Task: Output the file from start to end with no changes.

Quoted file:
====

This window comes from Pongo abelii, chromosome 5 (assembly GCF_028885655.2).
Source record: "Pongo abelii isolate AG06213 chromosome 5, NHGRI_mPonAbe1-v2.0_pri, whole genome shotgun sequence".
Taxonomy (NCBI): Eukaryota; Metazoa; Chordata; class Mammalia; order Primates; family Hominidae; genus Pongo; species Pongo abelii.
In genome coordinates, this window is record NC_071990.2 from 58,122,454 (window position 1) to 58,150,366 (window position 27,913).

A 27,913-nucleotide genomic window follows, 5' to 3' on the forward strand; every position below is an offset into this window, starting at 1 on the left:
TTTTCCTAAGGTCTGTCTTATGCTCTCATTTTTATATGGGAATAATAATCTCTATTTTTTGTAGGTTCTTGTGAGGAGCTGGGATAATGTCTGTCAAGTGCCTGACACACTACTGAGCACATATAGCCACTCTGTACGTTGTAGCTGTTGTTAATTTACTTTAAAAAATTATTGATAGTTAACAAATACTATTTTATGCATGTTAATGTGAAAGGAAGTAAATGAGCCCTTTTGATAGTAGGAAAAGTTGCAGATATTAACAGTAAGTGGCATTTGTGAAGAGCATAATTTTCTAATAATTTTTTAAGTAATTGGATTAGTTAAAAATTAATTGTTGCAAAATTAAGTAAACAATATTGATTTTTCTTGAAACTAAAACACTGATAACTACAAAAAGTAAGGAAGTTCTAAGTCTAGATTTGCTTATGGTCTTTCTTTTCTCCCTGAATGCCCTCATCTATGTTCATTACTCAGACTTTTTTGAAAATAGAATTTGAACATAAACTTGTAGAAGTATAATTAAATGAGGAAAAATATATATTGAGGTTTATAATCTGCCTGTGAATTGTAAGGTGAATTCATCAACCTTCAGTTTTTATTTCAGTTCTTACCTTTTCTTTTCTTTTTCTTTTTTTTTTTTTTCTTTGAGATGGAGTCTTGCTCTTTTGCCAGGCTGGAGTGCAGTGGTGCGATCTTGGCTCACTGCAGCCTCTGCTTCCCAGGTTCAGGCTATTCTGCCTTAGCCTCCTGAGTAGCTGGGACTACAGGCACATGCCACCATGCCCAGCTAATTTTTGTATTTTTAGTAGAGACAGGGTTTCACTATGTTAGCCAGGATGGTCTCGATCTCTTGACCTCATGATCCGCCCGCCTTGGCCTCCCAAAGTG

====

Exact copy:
This window comes from Pongo abelii, chromosome 5 (assembly GCF_028885655.2).
Source record: "Pongo abelii isolate AG06213 chromosome 5, NHGRI_mPonAbe1-v2.0_pri, whole genome shotgun sequence".
Taxonomy (NCBI): Eukaryota; Metazoa; Chordata; class Mammalia; order Primates; family Hominidae; genus Pongo; species Pongo abelii.
In genome coordinates, this window is record NC_071990.2 from 58,122,454 (window position 1) to 58,150,366 (window position 27,913).

A 27,913-nucleotide genomic window follows, 5' to 3' on the forward strand; every position below is an offset into this window, starting at 1 on the left:
TTTTCCTAAGGTCTGTCTTATGCTCTCATTTTTATATGGGAATAATAATCTCTATTTTTTGTAGGTTCTTGTGAGGAGCTGGGATAATGTCTGTCAAGTGCCTGACACACTACTGAGCACATATAGCCACTCTGTACGTTGTAGCTGTTGTTAATTTACTTTAAAAAATTATTGATAGTTAACAAATACTATTTTATGCATGTTAATGTGAAAGGAAGTAAATGAGCCCTTTTGATAGTAGGAAAAGTTGCAGATATTAACAGTAAGTGGCATTTGTGAAGAGCATAATTTTCTAATAATTTTTTAAGTAATTGGATTAGTTAAAAATTAATTGTTGCAAAATTAAGTAAACAATATTGATTTTTCTTGAAACTAAAACACTGATAACTACAAAAAGTAAGGAAGTTCTAAGTCTAGATTTGCTTATGGTCTTTCTTTTCTCCCTGAATGCCCTCATCTATGTTCATTACTCAGACTTTTTTGAAAATAGAATTTGAACATAAACTTGTAGAAGTATAATTAAATGAGGAAAAATATATATTGAGGTTTATAATCTGCCTGTGAATTGTAAGGTGAATTCATCAACCTTCAGTTTTTATTTCAGTTCTTACCTTTTCTTTTCTTTTTCTTTTTTTTTTTTTTCTTTGAGATGGAGTCTTGCTCTTTTGCCAGGCTGGAGTGCAGTGGTGCGATCTTGGCTCACTGCAGCCTCTGCTTCCCAGGTTCAGGCTATTCTGCCTTAGCCTCCTGAGTAGCTGGGACTACAGGCACATGCCACCATGCCCAGCTAATTTTTGTATTTTTAGTAGAGACAGGGTTTCACTATGTTAGCCAGGATGGTCTCGATCTCTTGACCTCATGATCCGCCCGCCTTGGCCTCCCAAAGTG